NATO's police powers

April 01, 1999|By George F. Will

WASHINGTON -- Political language can infuse its own logic into events. President Clinton says Serbian atrocities in Kosovo constitute "genocide."

If so, then what can realistically be said to remain of the premise on which NATO went to war?: The appropriate conclusion of this crisis would leave Serbia diminished and chastened, but retaining sovereignty over Kosovo.

Serbia's atrocities are not genocide -- a campaign to exterminate an entire category of people -- but they are patent war crimes intended to terrorize a people into flight.

In the whirl of war, events can, in a week, drain serious statesmen's political formulations of plausibility. After a week of Serbia's bloody rush to create new facts on the ground in Kosovo, it is no longer pertinent to say (as Defense Secretary William Cohen did at the beginning of the war) that the bombing could end if Slobodan Milosevic "embraces the principles of Rambouillet," or to say, as Henry Kissinger does in an essay written for this week's Newsweek, that a plausible settlement would involve "the withdrawal of Serbian forces introduced (into Kosovo) after the beginning of negotiations at Rambouillet."

Those futile talks in France in February involved a quest for the status quo 1989, before Serbia revoked Kosovo's autonomy. But because of the campaign of terror that Serbia vastly intensified in Kosovo last week, last month is ancient history. And the phrase "too clever by half" perfectly describes such a plan for fine-tuning the appropriate presence of war criminals among their victims.

A distressing, but perhaps sensible, oddity of the war's first week was that NATO's tactics implied a goal superior to its stated one. The stated goal was to prevent atrocities. But the tactic of concentrating air attacks on what most threatened airplanes -- Serbia's air defenses -- implied that NATO's overriding goal was to minimize NATO casualties, even if that would have the clear consequence of allowing the Serbian war criminals additional days to inflict casualties on Kosovars.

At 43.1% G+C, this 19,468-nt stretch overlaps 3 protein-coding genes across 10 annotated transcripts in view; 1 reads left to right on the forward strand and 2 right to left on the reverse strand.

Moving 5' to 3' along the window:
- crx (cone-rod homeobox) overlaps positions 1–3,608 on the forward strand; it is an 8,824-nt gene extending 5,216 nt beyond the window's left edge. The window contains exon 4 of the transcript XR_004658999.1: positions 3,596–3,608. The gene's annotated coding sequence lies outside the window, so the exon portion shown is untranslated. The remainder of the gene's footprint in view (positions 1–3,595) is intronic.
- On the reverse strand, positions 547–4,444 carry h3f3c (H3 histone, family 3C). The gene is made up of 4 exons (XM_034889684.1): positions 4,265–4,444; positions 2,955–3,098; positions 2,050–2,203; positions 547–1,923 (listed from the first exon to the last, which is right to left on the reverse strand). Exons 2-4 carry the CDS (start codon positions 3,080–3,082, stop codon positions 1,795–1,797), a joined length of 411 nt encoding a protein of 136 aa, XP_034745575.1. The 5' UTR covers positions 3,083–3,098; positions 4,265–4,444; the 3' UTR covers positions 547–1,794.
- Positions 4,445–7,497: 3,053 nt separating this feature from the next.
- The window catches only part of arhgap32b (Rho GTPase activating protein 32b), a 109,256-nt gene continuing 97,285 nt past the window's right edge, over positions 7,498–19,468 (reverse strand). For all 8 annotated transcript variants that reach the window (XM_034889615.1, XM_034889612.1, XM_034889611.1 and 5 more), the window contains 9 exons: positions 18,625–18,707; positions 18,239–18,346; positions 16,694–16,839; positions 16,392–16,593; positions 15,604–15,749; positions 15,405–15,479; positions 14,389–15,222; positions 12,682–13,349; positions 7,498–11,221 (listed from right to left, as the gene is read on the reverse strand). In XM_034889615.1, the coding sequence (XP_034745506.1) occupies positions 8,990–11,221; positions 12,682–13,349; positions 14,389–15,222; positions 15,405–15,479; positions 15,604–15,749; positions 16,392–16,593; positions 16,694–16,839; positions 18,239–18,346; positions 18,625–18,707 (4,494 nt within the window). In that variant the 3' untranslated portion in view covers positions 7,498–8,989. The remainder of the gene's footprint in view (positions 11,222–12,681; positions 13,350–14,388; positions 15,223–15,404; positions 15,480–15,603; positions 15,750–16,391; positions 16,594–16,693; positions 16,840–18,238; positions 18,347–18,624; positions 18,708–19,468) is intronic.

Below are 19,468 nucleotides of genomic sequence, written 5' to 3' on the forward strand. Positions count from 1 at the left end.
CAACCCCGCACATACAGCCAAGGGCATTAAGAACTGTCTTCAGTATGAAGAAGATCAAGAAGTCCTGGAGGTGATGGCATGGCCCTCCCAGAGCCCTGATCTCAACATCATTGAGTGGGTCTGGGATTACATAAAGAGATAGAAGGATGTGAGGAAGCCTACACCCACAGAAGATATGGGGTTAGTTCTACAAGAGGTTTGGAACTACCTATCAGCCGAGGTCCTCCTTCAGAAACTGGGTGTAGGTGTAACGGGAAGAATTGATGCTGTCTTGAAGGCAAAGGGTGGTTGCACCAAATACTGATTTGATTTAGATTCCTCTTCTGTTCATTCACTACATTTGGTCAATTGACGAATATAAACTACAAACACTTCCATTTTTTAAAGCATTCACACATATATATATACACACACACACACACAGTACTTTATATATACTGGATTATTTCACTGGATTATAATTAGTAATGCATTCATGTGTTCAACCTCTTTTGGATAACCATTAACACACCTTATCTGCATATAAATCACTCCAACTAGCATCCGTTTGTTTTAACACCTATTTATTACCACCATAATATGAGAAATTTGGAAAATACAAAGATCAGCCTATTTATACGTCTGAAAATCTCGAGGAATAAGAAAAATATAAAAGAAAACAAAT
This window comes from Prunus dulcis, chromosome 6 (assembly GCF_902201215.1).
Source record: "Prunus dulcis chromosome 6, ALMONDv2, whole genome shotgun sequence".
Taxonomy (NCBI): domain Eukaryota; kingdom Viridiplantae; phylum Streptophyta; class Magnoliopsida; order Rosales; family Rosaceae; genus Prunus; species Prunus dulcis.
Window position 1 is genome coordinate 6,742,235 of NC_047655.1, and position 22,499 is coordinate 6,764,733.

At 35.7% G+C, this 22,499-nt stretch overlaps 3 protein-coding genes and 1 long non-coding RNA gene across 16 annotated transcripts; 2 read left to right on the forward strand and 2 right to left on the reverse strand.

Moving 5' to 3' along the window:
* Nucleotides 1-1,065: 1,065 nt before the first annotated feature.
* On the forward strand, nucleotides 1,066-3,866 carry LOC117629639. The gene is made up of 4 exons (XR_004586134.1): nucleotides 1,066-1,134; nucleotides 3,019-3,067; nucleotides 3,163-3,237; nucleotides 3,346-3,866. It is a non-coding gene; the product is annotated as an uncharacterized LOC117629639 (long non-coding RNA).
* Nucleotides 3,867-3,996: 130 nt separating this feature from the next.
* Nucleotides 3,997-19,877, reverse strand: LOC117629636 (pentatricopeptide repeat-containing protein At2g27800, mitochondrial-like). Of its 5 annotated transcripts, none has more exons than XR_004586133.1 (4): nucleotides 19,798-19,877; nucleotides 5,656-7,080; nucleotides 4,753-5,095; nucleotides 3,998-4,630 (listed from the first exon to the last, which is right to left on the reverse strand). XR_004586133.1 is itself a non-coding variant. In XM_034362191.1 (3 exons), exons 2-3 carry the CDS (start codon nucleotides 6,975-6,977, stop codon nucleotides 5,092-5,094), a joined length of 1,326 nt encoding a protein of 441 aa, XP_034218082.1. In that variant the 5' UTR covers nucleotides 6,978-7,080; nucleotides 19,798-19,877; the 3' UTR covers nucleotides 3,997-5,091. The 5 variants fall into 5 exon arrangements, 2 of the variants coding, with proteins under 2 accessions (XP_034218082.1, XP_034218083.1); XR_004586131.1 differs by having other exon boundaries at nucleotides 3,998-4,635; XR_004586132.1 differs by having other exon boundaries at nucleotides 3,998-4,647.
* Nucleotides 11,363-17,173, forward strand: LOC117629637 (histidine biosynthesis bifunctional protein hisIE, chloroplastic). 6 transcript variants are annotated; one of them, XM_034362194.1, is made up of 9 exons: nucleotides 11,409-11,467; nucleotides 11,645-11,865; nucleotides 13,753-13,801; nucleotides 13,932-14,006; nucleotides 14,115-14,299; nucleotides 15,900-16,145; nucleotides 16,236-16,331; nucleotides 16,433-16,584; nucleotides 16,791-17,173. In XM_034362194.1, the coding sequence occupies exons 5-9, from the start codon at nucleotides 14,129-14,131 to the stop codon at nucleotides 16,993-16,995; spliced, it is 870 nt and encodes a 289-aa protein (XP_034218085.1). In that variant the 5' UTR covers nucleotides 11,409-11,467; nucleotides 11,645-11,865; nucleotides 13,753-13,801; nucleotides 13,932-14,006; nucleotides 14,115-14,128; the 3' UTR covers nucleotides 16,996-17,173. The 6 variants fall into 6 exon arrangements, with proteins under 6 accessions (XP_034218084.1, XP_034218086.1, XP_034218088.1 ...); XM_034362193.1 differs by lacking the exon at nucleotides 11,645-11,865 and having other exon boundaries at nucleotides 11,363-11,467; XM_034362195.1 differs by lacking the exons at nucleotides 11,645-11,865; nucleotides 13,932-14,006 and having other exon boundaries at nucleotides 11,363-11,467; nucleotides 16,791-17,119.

Economizing NATO lives is not a contemptible goal. Such economizing reflects more than the humanity of the democracies. It also reflects a hardheaded assessment by NATO's leaders of the fragility of such public support as the war against Serbia enjoys.

Still, this calculation is a sobering reminder of the narrow parameters within which NATO nations -- not least the United States -- operate when combating rulers who do not share the democracies' civilized aversion to casualties, including casualties inflicted by war's inevitable collateral damage on the other side's civilians. Thus this war began with NATO announcing what it would not do -- use ground combat troops.

This, in spite of a general truth that is of particular pertinence to NATO's stated goal in this war: Wars are generally won by men with rifles occupying the contested ground. Men with rifles and pistols are sufficient for ethnic cleansing and are not targets that $45-million combat aircraft are designed to thwart.

When NATO says its objective is to "degrade" Serbia's capacity for ethnic cleansing in Kosovo, NATO sets a goal so modest that success can be declared at any point. (Saddam Hussein had essentially won the post-Gulf War when U.S. policy was defined down to "reducing" his capacity to threaten his neighbors.) NATO may be resolved to be a regional policeman, but a policeman of a peculiar kind -- one that will not walk the beat but will fly over it.

Events are in the saddle, riding NATO. If NATO makes Serbia so weak that Kosovo is safe, Kosovars will feel that secession is safe. What could then become unsafe is Europe between Germany and Russia. Ten percent to 15 percent of the 170 million people who live there are ethnic minorities within their nations. For example, according to professor P. Edward Haley of Claremont McKenna College, writing in the Los Angeles Times, 25 million non-Russians live in the Russian federation, and 40 percent of ethnic Albanians live outside Albania.

If by its action in Kosovo NATO seems to affirm the principle of ethnic self-determination, or if the drama being played out there emboldens armed ethnic minorities to assert a right to self-determination, then NATO, which has expanded eastward and probably is not done expanding, could learn that a policeman's lot is not a happy one.

George F. Will is a syndicated columnist.

Pub Date: 4/01/99

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